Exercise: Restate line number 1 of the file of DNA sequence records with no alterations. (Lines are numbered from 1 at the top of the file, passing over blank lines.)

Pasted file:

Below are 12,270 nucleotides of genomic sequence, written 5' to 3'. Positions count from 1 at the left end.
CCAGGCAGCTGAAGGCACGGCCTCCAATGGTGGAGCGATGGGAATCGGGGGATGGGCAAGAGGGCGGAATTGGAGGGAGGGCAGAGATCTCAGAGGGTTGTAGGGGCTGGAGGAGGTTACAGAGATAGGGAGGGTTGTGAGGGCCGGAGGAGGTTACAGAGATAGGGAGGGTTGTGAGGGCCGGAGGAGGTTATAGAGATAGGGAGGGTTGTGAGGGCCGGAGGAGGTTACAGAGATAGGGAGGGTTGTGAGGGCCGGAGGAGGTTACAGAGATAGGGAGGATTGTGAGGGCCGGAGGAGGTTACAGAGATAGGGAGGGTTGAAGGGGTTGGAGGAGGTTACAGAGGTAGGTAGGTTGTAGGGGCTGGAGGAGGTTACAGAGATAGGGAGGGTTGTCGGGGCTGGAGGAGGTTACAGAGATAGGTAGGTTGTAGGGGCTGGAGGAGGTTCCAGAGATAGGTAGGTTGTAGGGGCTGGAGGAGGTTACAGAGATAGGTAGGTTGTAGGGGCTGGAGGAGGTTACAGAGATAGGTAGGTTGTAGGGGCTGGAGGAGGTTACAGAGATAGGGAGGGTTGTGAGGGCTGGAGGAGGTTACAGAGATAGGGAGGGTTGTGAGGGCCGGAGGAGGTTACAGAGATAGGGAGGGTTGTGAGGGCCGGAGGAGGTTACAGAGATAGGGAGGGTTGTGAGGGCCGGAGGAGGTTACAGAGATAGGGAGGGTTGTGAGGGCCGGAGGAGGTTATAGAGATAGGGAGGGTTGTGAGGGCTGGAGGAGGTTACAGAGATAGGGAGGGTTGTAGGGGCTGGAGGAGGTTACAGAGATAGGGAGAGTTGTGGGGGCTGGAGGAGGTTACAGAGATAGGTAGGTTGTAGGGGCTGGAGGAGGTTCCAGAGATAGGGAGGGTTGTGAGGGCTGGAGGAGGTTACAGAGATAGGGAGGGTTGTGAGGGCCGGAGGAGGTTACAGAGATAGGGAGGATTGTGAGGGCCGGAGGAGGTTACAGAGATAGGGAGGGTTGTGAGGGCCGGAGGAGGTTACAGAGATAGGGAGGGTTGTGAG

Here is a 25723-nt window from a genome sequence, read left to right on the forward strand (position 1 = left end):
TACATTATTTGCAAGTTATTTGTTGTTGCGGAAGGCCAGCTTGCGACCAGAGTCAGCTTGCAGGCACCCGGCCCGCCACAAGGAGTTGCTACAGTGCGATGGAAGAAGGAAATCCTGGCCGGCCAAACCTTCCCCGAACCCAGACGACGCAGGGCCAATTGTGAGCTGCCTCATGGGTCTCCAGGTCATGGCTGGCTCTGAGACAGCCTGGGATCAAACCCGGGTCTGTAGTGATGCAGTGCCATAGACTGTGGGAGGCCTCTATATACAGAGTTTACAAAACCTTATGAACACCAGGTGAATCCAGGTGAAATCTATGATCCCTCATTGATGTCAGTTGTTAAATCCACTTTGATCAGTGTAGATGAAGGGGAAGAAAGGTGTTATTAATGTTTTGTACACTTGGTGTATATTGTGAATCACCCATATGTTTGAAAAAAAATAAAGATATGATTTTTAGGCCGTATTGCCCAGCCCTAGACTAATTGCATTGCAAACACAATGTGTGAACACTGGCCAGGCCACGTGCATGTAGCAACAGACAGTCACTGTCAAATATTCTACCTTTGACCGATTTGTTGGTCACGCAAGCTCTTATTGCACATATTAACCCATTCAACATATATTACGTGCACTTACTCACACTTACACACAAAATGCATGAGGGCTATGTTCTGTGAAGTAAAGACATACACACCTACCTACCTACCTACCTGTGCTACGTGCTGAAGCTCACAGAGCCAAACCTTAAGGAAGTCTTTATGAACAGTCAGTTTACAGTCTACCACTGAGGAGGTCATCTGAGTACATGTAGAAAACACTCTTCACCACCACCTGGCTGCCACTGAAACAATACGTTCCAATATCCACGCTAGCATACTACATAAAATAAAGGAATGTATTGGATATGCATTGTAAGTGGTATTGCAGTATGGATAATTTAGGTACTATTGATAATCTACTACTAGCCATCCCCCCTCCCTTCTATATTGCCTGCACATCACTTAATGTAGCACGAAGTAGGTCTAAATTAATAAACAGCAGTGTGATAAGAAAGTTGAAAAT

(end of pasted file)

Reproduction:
Below are 12,270 nucleotides of genomic sequence, written 5' to 3'. Positions count from 1 at the left end.